It is true the federal government has issued little guidance to states since the beginning of the pandemic. The U.S. Centers for Disease Control and Prevention issued recommendations for vaccine priority, but let states figure out on their own how to distribute vaccines. Still, that doesn’t account for how states such as North Dakota, West Virginia, and New Mexico have been able to so quickly administer vaccine doses to their populations. Besides, now that the Biden administration is in charge, California leaders can no longer string up Trump as their piñata.
So why has California’s vaccine rollout floundered? For one thing, California is the most populous state in the country, with almost 40 million residents, and it is geographically the third-biggest state. It’s culturally, ethnically, and socioeconomically diverse. It’s also currently battling a coronavirus case surge that is sucking up resources from overwhelmed hospitals and public health departments.
Those elements together make vaccine distribution more complicated in California. But according to John Swartzberg, a University of California, Berkeley, infectious disease specialist, another explanation for California’s glitchy vaccine rollout may be the state’s high-minded effort to ensure that all residents have equitable access to the vaccines. “I think the mistake that California made was we didn’t follow that basic philosophy: ‘Keep it simple,’” he said. “We didn’t keep it simple enough.”
For months, a 70-member advisory committee had been collaborating on ways to develop a plan that would allocate COVID-19 vaccines fairly to high-risk groups and underserved communities. Members of the group, the Community Vaccine Advisory Committee, include representatives of dozens of industry organizations and nonprofits from across California. To name just a few: the AARP, the California Association of Area Agencies on Aging, the California Rural Indian Health Board, the California Association of Veteran Service Agencies, California LGBTQ Health and Human Services Network, California Manufacturers & Technology Association, Catholic Charities, United Domestic Workers, and the Latino Coalition for a Healthy California.
Much of the committee’s discussion focused on equity: The pandemic has hit hard not just the elderly, but those in low-income and minority communities, many of whom live in overcrowded housing, work in essential jobs, and have limited access to healthcare or work-from-home options. These groups include agricultural workers, grocery store workers, and meatpackers. The advisory members recommended prioritizing these socioeconomic groups for vaccination, along with racial minority groups, seeing the rollout as an opportunity to address long-existing racial and socioeconomic inequities in the state’s health system.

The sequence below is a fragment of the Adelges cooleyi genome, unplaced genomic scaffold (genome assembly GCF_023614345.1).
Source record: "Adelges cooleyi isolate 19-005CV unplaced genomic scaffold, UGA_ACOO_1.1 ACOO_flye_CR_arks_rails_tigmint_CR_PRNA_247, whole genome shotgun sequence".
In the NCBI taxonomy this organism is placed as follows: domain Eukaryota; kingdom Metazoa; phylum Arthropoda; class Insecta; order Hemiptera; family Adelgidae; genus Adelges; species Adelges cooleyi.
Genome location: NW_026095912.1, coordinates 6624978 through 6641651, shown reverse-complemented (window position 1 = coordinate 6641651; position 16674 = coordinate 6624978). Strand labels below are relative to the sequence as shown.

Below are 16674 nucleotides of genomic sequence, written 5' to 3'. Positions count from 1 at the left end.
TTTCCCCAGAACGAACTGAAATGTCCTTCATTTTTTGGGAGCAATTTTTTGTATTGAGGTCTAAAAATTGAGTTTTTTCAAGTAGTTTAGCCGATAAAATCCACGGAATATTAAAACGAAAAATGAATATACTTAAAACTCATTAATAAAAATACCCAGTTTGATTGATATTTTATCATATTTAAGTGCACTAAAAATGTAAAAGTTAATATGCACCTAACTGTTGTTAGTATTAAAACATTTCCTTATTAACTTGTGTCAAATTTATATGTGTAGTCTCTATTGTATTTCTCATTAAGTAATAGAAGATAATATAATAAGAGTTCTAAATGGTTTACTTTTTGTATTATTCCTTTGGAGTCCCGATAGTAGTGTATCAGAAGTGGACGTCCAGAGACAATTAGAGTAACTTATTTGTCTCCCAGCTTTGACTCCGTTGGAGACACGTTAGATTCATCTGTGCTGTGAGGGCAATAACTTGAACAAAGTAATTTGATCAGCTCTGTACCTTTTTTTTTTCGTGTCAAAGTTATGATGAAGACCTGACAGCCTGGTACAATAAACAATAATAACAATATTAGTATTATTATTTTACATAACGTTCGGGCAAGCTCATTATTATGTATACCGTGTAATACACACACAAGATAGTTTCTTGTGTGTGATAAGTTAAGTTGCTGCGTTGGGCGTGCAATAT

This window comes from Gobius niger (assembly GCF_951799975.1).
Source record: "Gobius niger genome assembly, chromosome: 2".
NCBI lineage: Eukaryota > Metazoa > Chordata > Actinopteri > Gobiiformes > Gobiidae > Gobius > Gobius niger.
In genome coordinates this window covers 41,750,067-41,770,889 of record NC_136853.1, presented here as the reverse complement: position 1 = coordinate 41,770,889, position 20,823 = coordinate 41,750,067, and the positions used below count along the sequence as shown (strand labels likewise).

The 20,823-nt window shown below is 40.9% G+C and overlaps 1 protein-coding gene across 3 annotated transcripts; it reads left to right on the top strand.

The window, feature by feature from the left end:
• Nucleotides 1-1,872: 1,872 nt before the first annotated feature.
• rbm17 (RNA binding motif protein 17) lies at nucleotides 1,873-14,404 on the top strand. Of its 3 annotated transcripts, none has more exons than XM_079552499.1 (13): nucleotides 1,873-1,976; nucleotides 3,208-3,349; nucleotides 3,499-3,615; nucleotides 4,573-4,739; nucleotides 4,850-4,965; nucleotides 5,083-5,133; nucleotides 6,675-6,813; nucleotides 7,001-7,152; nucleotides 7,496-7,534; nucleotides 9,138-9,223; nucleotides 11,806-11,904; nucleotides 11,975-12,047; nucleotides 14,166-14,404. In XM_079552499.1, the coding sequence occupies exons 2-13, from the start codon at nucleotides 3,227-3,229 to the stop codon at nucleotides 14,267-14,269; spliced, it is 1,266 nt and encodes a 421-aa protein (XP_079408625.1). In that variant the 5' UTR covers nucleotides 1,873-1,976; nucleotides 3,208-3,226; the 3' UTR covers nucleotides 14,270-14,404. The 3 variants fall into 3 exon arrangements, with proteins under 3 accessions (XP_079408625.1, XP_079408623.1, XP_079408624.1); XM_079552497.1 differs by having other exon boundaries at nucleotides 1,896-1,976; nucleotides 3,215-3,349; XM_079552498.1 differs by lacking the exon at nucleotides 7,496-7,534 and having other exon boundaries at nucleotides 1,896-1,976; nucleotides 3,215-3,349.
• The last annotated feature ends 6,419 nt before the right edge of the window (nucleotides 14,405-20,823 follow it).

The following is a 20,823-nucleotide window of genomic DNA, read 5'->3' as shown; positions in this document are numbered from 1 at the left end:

In an effort to reach those underprivileged groups, state officials had largely allowed California’s 58 counties and three cities to figure out their own logistics on the ground. What happened instead was a messy, convoluted rollout that varied county by county, causing widespread confusion and frustration. Some members of the advisory committee wondered if they’d spent more time debating well-meaning ideas on equity than figuring out the logistics of how to vaccinate as many people as quickly as possible.
California Health and Human Services Secretary Mark Ghaly recently acknowledged that the state’s emphasis on equity, while “thoughtful,” may have “led to some delays in getting vaccines out into our communities.” Beyond that and the unpredictable vaccine supply from the federal government, officials haven’t explained in detail why the rollout has been so slow.
Compare California’s progress to North Dakota’s: The latter state has already administered more than 90 percent of its vaccine doses. Officials there prioritized injecting doses into arms as quickly as possible, allowing greater flexibility on who could be vaccinated and avoiding a maze of bureaucracy by letting smaller, independent pharmacies administer the vaccines.
In an effort to simplify California’s system, Gov. Newsom scrapped the original plans to prioritize racial and economic factors and instead announced on Jan. 25 a new vaccine eligibility tier that prioritizes residents by age: It’s easy to screen a person’s date of birth, but not so easy to verify a person’s risk factors, which could require stacks of medical or employment documents. The state also announced plans to use a third-party administrator, Blue Shield of California, to serve vaccines rather than using local counties and hospitals, and it pilot-launched a statewide vaccine portal for residents to check their eligibility and schedule appointments.